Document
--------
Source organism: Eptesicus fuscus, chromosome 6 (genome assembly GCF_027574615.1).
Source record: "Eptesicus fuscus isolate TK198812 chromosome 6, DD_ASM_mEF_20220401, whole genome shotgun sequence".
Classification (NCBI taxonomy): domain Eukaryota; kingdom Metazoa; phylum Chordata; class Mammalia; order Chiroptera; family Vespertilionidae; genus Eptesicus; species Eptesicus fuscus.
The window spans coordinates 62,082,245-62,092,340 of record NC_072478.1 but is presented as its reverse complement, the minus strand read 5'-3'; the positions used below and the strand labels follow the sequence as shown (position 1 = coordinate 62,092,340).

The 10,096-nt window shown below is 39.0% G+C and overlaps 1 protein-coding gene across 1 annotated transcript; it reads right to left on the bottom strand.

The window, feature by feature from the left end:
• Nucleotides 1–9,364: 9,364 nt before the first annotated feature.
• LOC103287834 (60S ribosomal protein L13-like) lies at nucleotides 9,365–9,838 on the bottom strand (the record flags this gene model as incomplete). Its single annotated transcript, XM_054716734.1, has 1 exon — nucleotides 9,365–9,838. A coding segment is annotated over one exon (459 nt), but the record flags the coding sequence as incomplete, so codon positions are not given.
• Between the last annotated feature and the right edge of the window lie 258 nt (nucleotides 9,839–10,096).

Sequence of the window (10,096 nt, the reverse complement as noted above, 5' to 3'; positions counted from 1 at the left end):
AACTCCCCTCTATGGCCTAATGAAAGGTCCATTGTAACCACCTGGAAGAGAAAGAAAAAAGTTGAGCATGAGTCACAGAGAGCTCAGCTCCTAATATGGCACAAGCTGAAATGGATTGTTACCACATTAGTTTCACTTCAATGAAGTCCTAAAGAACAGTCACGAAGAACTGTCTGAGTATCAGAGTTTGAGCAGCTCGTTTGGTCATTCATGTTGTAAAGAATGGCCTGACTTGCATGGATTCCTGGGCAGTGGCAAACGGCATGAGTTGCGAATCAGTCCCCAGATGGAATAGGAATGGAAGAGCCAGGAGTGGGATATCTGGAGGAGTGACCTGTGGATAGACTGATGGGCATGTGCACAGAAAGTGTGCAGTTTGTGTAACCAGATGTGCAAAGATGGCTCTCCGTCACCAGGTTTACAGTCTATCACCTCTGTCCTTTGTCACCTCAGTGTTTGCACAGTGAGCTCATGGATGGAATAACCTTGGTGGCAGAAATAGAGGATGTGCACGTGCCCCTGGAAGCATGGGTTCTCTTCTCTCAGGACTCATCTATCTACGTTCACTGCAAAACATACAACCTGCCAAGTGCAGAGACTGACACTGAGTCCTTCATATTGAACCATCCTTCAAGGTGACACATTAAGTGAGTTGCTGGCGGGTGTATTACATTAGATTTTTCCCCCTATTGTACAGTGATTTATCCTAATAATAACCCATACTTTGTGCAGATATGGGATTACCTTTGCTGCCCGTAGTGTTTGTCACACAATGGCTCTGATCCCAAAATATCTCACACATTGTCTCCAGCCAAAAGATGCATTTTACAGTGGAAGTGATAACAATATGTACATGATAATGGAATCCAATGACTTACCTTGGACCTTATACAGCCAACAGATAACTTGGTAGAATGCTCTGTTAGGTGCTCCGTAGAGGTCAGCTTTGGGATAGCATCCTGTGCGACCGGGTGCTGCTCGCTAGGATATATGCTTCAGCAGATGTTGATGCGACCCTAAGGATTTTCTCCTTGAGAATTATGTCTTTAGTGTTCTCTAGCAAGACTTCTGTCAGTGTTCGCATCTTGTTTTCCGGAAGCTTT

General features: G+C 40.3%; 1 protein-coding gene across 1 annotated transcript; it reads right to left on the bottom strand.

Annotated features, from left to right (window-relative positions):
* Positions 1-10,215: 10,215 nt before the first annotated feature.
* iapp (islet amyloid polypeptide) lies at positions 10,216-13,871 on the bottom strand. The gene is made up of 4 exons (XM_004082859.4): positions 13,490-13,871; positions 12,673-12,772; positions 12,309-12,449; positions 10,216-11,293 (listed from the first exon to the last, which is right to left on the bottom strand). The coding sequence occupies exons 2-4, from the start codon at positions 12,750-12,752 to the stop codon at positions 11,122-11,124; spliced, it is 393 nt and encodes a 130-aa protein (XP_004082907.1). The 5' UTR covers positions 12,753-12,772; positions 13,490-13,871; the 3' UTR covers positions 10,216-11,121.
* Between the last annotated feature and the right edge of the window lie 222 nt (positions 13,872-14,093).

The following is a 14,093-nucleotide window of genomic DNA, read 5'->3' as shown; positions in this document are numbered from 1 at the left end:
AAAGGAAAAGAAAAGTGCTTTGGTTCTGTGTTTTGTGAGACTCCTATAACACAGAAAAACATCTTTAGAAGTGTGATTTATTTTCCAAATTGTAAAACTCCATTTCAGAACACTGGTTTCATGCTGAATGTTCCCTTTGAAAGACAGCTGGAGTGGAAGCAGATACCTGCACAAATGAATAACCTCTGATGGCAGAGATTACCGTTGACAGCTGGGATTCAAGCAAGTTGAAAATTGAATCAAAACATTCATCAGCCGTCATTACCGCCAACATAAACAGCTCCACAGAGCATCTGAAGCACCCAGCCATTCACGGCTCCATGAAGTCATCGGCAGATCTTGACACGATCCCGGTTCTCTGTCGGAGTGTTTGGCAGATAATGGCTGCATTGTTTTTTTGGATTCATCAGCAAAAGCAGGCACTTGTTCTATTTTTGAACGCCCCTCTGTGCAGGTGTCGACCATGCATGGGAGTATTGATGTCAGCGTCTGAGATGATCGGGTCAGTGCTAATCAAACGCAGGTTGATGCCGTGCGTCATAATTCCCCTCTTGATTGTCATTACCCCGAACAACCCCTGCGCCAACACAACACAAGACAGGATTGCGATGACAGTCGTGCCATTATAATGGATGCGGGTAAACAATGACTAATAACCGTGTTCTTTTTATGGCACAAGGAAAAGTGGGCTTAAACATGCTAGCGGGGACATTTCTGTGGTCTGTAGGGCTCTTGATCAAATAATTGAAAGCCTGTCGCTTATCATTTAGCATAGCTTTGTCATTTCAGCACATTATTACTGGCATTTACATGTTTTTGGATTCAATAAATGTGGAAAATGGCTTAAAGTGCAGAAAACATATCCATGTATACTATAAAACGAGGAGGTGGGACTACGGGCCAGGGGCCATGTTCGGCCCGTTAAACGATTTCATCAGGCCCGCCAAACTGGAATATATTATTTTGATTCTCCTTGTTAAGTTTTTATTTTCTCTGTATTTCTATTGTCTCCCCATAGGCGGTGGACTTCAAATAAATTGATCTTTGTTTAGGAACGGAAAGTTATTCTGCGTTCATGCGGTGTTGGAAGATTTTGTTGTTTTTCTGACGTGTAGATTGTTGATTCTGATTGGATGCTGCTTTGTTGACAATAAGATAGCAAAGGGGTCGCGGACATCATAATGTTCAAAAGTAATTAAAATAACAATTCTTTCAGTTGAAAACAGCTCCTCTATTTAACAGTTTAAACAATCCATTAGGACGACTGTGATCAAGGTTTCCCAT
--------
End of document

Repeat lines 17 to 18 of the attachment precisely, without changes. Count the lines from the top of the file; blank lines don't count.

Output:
The following is a 14,093-nucleotide window of genomic DNA, read 5'->3' as shown; positions in this document are numbered from 1 at the left end:
AAAGGAAAAGAAAAGTGCTTTGGTTCTGTGTTTTGTGAGACTCCTATAACACAGAAAAACATCTTTAGAAGTGTGATTTATTTTCCAAATTGTAAAACTCCATTTCAGAACACTGGTTTCATGCTGAATGTTCCCTTTGAAAGACAGCTGGAGTGGAAGCAGATACCTGCACAAATGAATAACCTCTGATGGCAGAGATTACCGTTGACAGCTGGGATTCAAGCAAGTTGAAAATTGAATCAAAACATTCATCAGCCGTCATTACCGCCAACATAAACAGCTCCACAGAGCATCTGAAGCACCCAGCCATTCACGGCTCCATGAAGTCATCGGCAGATCTTGACACGATCCCGGTTCTCTGTCGGAGTGTTTGGCAGATAATGGCTGCATTGTTTTTTTGGATTCATCAGCAAAAGCAGGCACTTGTTCTATTTTTGAACGCCCCTCTGTGCAGGTGTCGACCATGCATGGGAGTATTGATGTCAGCGTCTGAGATGATCGGGTCAGTGCTAATCAAACGCAGGTTGATGCCGTGCGTCATAATTCCCCTCTTGATTGTCATTACCCCGAACAACCCCTGCGCCAACACAACACAAGACAGGATTGCGATGACAGTCGTGCCATTATAATGGATGCGGGTAAACAATGACTAATAACCGTGTTCTTTTTATGGCACAAGGAAAAGTGGGCTTAAACATGCTAGCGGGGACATTTCTGTGGTCTGTAGGGCTCTTGATCAAATAATTGAAAGCCTGTCGCTTATCATTTAGCATAGCTTTGTCATTTCAGCACATTATTACTGGCATTTACATGTTTTTGGATTCAATAAATGTGGAAAATGGCTTAAAGTGCAGAAAACATATCCATGTATACTATAAAACGAGGAGGTGGGACTACGGGCCAGGGGCCATGTTCGGCCCGTTAAACGATTTCATCAGGCCCGCCAAACTGGAATATATTATTTTGATTCTCCTTGTTAAGTTTTTATTTTCTCTGTATTTCTATTGTCTCCCCATAGGCGGTGGACTTCAAATAAATTGATCTTTGTTTAGGAACGGAAAGTTATTCTGCGTTCATGCGGTGTTGGAAGATTTTGTTGTTTTTCTGACGTGTAGATTGTTGATTCTGATTGGATGCTGCTTTGTTGACAATAAGATAGCAAAGGGGTCGCGGACATCATAATGTTCAAAAGTAATTAAAATAACAATTCTTTCAGTTGAAAACAGCTCCTCTATTTAACAGTTTAAACAATCCATTAGGACGACTGTGATCAAGGTTTCCCAT